The thematic development along the CA2RE+ project led to the theme REFORMULATION as a core for the Ljubljana event, building on the previous topics. (OBSERVATION, SHARING, COMPARISON, and REFLECTION) The term REFORMULATION frames a rather wide field. On one side is the methodological question of changing or updating approaches or research questions towards different outcomes (or to tackle these in a new way). The other “extreme” is the search for reformulation of what DDDr can imply and mean, working for mutual consent towards a different and new description and understanding. The background for this overall question is the need for the validity of qualitative standards, for a wide range of different architectonic and artistic approaches and methods. Also the search for what I would call “research-predictability” could be a reason. In other words, how DDDr fits into recognised general research criteria of relevance, rigour and originality and strengthens the intersubjectivity of DDDr. Using a DDDr project I will try to highlight the necessity of anotherimportant feature of research, in particular DDDr, namely the openness for the uncontrollable. This necessity derives from the very often holistic and integrated multi-disciplinarity of DDDr projects. It is the combination of this multidisciplinarity and the scope to generate knowledge, in an often real-life setting, which leads to many situations where direction, approaches and methods have to be decided along the way. These are not always “safe” decisions, but what I would call calculated RISK.
An example for showing this OPENNESS will be Bjørn Inge Melaas project ‘Ecologies of urban gardening’. The project starts with the assumption that the warming planet, mass extinction and the degradation of the living world are merely symptoms of a much deeper crisis. In the project Felix Guattaris’ three ecologies are used to approach the research, where the environmental crisis is set in relation to to the underlying, ecological crisis in our minds, in our social relations and institutions, ”affirming that”our wellbeing is intimately connected with the health of society and the environment around us. If we destroy nature, we are also destroying ourselves.” (Melaas 2021) The artistic research project approaches urban gardening as a transversal practice able to repair the mental, social and physical ecologies contemporaneously:“Urban gardening can change the way we think, the way we relate to each other (both human and more-than-human life) and it changes our physical environment, our cities and neighbourhoods.” (Melaas 2021) In exploring urban gardening and its potential Bjørn Inge initiated, participated and investigated several urban gardening projects in different locations, spanning from private to public realm.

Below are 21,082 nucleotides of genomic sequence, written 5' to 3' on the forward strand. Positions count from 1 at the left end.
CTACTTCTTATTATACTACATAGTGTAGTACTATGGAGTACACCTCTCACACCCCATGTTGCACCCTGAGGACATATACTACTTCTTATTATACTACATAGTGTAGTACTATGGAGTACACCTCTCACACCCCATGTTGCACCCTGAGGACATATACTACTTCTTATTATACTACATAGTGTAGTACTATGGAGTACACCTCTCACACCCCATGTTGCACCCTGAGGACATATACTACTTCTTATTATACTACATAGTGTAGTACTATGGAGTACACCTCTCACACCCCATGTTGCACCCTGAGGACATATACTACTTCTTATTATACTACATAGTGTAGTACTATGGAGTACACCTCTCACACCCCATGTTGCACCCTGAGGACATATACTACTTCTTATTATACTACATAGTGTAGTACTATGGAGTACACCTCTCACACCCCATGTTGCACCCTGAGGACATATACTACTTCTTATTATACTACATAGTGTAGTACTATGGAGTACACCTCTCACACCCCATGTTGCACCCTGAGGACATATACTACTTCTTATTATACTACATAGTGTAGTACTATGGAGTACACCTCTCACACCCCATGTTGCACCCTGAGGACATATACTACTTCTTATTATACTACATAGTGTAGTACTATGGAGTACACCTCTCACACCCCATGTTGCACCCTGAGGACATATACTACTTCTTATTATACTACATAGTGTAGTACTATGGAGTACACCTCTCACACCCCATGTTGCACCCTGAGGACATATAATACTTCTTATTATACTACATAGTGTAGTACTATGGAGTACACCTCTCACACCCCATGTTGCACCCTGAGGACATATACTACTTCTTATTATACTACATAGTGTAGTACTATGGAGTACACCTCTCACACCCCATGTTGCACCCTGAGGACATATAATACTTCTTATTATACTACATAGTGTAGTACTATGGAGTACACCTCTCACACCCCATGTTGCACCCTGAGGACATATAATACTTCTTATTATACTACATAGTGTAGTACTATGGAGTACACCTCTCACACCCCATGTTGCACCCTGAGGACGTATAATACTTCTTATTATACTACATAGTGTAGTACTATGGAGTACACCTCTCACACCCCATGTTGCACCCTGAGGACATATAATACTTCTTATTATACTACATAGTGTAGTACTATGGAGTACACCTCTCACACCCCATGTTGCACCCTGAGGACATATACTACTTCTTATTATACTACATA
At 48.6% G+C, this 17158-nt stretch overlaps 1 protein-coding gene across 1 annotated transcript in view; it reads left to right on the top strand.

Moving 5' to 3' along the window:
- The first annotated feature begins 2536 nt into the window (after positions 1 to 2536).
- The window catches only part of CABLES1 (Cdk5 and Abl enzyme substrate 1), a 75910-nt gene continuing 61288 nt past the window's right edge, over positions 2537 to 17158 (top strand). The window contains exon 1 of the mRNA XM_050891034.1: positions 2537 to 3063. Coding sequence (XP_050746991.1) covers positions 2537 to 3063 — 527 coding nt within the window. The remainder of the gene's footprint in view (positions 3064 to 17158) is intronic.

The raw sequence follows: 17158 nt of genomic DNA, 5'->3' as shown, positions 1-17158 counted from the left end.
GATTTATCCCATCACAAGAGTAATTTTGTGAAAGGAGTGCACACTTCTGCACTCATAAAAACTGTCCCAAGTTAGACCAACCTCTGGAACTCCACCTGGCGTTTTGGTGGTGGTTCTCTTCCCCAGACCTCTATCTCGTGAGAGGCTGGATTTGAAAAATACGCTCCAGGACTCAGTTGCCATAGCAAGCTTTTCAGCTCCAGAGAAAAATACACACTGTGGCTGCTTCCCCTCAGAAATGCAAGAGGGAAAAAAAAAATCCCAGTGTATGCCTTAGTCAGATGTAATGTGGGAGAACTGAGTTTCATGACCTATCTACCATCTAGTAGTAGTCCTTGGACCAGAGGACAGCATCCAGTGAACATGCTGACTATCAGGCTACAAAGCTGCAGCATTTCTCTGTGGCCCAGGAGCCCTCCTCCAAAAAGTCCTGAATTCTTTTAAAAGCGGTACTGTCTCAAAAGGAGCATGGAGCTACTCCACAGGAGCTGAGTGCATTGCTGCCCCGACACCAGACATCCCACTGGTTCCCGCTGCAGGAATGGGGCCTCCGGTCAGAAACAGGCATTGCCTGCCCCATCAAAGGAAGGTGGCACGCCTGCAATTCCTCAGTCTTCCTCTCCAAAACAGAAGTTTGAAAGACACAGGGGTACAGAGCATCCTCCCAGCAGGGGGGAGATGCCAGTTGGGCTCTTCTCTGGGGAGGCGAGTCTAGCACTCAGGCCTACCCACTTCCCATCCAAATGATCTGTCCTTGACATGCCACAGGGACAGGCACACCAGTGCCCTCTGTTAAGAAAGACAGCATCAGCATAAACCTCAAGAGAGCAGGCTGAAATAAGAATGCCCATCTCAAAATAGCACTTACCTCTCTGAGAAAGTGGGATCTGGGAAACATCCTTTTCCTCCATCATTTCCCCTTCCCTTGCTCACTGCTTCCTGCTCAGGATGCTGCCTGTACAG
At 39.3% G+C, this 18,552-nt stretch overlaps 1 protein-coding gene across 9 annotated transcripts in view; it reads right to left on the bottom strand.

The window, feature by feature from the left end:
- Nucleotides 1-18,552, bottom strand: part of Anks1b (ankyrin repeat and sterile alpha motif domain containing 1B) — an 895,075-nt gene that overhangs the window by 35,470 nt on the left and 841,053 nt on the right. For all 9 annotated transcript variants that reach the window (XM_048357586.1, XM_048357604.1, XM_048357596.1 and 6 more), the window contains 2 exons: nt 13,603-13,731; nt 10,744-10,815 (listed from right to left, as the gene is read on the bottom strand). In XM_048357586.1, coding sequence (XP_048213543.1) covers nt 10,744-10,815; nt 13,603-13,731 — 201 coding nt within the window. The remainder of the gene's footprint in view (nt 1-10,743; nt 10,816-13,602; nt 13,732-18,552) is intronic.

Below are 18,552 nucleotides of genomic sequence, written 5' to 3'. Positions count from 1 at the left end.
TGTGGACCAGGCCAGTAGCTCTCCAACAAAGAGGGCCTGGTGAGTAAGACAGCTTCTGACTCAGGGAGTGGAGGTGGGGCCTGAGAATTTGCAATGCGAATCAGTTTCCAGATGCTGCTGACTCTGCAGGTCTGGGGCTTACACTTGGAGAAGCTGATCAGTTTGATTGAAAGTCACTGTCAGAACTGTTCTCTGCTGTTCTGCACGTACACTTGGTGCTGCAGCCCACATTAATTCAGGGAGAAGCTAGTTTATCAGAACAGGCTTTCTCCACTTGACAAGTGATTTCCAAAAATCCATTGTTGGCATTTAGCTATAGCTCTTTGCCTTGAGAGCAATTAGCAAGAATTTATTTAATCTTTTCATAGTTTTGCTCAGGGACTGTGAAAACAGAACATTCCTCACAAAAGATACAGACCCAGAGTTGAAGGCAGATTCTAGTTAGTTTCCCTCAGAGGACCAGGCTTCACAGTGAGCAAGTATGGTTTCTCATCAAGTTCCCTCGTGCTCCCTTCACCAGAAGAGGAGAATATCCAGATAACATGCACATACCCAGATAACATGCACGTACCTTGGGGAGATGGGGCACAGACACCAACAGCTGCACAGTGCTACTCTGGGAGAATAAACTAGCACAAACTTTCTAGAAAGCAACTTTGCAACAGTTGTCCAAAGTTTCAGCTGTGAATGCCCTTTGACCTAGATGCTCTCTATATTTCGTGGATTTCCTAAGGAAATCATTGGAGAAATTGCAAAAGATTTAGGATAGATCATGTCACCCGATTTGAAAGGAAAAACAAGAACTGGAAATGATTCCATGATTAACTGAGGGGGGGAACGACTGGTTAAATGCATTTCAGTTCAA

This project serves to exemplify a turning point in the research process. The most defining TURNING POINT in this project resulted from an experience when initiating one of the gardening projects in 2017. A group of dedicated people is physically establishing an urban gardening project. “This summer we will turn this asphalt desert into a productive garden in the middle of the city. A group of people, all with our individual needs, desires and motivations, has decided to take back (some) democratic control of food production, the production of our surroundings and everyday life. Consciously or unconsciously, we experiment with what Henri Lefebvre refers to as self-management.” (Melaas 2021)
Figure 1: Delivery of soil, 2017 (picture by Bjørn Inge Melaas) Melaas, Bjørn Inge, “Ecologies of urban gardening” for the book CA2RE+ strategies 2021
Two months later the involved realize that things are not working out as they thought; The plants have withered, not even weeds will grow. In the search for the reasons for their failure they, among others, invite a permaculturist asking for explanations. They learn that the soil is deadand find out they neither got theknowledge and experience necessary to succed.
“Suddenly soil goes from being a matter, a growth medium for the plants - to what philosopher Maria Puig de la Bellacasa calls a matter of care.” (Melaas 2021) This realization and several other experiences in Bjørn Inges’ DDDR project make the mutual dependency between humans and soil visible. Puig de la Bellacasa reminds us that care is not only necessary between humans, but also what microbes do all the timeThis makes clear that the “mental division” between nature and culture doesn't make sense, and this realisation can be the first step away from exploitation towards co-existence, based on CARE. It is this relation to soil, which in urban gardening happens through touching and working in/with the soil with our hands. This contact strengthens our relation to soil, uncovers our dependencies and teaches us CARE. Caring for the soil, with its microbes, but also our fellow gardeners.
The superficial mantras of alternative area-usage and an innovative method of participation, which urban agriculture often is connected with, are supplemented or exchanged with a different one: Urban agriculture as an invitation to CARE. “- to relate to soil, to plants, to other humans and our physical surroundings.” (Melaas 2021) At this TURNING POINT it became clear that the, in the urban agriculture projects, used soil is not a container for the food to be grown in, but a living organism to cooperate with and CARE for. In return, it will CARE for us. This description of the necessary openness in a DDDr project is our try to discuss REFORMULATION as RECONCEPTUALISATION. It can be the big advantage of DDDr to allow shifts of track and steadily be able to focus on different parts, shifting between the applied part of the research and its foundation.
Figure 2: Care for soil, 2017 (picture by Bjørn Inge Melaas)
Melaas, Bjørn Inge, “Ecologies of urban gardening” for the book CA2RE+ strategies 2021